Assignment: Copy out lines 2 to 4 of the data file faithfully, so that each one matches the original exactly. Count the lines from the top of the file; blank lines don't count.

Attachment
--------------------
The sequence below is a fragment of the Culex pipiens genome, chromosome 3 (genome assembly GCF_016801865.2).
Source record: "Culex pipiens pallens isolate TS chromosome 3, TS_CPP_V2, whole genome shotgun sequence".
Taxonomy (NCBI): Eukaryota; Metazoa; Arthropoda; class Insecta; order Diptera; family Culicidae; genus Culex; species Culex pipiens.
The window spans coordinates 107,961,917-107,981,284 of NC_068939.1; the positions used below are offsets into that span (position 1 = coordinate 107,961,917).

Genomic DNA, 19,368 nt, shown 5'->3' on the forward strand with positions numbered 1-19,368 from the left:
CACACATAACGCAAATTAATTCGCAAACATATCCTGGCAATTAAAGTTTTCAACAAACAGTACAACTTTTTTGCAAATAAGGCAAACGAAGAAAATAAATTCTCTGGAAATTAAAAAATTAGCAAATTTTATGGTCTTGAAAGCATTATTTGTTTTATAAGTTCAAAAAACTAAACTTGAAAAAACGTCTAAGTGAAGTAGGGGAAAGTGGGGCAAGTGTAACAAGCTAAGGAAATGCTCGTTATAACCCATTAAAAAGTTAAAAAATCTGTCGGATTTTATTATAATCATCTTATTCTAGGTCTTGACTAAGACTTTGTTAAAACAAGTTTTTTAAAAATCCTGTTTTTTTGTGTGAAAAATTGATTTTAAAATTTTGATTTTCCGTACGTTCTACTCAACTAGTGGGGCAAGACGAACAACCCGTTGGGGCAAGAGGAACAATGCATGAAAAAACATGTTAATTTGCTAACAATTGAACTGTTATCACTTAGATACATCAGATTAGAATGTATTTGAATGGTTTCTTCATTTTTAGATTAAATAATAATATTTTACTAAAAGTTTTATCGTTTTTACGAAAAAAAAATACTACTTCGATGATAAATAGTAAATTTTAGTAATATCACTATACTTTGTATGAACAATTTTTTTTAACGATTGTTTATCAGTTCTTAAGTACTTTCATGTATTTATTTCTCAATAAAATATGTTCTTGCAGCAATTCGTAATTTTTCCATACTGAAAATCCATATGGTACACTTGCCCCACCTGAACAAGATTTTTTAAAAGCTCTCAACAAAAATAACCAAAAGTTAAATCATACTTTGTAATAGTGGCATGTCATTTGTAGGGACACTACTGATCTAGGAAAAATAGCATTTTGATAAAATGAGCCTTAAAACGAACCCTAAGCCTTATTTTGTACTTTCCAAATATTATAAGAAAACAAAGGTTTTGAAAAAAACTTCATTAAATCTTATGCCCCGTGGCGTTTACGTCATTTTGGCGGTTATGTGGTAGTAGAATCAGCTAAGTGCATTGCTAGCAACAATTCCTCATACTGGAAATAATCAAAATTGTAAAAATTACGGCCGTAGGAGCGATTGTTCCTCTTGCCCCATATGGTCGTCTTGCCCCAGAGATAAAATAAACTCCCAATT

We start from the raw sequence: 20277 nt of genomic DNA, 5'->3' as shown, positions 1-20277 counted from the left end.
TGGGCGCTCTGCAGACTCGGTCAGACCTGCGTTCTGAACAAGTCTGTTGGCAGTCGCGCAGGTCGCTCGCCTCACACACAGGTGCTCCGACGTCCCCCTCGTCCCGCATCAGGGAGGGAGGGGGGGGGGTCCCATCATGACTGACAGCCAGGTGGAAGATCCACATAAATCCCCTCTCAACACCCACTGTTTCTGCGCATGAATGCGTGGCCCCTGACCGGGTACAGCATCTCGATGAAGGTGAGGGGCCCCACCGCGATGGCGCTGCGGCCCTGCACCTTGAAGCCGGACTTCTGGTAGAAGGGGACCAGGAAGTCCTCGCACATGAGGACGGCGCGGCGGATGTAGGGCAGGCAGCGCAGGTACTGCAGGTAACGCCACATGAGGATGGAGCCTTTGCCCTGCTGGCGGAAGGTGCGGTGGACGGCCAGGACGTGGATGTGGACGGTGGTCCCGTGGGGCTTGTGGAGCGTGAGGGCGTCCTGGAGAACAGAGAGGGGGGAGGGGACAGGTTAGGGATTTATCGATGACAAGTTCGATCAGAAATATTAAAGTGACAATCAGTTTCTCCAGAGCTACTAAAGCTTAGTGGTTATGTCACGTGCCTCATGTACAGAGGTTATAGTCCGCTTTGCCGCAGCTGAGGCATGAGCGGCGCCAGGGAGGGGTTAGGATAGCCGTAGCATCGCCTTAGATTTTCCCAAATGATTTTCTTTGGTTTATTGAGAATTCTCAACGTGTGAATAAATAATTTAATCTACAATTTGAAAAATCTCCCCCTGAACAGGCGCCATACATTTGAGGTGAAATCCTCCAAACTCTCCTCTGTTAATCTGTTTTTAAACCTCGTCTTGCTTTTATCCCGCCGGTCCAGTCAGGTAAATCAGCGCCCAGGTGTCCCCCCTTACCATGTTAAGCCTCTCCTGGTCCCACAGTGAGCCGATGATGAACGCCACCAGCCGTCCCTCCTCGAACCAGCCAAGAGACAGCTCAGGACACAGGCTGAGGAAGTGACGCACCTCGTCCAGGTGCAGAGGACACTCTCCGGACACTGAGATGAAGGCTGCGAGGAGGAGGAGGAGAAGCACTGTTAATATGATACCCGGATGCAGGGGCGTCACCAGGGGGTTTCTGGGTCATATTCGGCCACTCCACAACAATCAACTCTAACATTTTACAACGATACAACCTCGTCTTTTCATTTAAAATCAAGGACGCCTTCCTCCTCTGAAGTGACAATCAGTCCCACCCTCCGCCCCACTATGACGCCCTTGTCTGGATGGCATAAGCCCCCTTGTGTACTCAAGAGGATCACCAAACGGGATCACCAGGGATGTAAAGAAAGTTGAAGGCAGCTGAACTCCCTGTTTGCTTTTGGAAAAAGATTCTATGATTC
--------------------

Source record: "Culex pipiens pallens isolate TS chromosome 3, TS_CPP_V2, whole genome shotgun sequence".
Taxonomy (NCBI): Eukaryota; Metazoa; Arthropoda; class Insecta; order Diptera; family Culicidae; genus Culex; species Culex pipiens.
The window spans coordinates 107,961,917-107,981,284 of NC_068939.1; the positions used below are offsets into that span (position 1 = coordinate 107,961,917).